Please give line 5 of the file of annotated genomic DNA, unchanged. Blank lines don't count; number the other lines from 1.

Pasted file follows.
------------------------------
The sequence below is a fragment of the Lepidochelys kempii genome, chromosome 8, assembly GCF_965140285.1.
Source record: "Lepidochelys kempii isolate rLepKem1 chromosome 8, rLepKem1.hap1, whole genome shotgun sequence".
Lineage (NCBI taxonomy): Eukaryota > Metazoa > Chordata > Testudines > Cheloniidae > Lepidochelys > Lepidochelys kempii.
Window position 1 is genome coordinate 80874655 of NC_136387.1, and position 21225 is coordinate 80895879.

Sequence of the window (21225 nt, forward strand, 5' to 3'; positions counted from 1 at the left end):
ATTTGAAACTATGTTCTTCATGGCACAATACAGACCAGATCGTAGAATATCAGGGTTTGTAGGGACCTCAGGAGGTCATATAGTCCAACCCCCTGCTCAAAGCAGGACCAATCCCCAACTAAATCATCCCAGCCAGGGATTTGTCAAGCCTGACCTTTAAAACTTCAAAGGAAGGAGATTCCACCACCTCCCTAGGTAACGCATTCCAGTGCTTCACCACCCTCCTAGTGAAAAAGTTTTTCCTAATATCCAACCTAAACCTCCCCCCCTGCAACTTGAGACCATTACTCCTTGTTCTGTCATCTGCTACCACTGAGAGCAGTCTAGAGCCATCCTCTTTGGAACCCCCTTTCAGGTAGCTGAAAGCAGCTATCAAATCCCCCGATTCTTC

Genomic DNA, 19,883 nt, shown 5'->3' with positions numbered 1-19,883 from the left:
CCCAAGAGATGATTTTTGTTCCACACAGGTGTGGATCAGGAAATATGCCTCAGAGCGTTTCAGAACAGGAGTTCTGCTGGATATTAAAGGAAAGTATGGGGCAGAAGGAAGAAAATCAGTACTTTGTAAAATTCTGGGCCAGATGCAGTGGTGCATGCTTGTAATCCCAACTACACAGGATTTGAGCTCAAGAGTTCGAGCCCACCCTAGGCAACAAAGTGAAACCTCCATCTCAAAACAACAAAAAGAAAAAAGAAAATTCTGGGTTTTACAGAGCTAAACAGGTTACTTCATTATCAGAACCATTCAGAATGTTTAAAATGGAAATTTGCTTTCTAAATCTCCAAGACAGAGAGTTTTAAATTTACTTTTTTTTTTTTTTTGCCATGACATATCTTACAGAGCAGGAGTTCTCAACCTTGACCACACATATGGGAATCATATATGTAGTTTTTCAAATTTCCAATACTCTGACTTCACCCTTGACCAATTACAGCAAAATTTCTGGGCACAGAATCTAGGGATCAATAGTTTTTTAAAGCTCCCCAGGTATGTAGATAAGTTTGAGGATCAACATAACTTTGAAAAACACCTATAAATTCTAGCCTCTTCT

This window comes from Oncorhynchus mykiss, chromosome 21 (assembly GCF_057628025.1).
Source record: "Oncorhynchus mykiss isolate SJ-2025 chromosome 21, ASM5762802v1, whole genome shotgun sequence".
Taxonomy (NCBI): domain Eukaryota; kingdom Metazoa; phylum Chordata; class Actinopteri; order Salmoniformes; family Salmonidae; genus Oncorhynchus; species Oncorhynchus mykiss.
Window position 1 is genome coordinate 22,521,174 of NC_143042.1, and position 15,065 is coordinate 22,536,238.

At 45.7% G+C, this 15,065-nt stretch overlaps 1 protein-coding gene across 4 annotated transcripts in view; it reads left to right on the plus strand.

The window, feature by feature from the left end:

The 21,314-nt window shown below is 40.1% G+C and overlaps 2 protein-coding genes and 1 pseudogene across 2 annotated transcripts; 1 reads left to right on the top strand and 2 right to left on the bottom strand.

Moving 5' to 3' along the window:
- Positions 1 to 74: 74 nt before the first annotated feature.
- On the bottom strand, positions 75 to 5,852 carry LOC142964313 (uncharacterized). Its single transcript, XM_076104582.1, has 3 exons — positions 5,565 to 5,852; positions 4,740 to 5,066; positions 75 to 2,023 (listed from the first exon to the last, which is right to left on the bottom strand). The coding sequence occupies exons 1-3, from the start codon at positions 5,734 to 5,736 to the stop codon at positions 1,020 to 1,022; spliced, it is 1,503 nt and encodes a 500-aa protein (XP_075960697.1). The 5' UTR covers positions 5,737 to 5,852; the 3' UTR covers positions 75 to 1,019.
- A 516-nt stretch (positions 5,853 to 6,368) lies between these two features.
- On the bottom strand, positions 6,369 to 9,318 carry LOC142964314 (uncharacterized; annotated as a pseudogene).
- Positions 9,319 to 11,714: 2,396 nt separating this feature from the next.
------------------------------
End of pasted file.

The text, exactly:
Sequence of the window (21225 nt, forward strand, 5' to 3'; positions counted from 1 at the left end):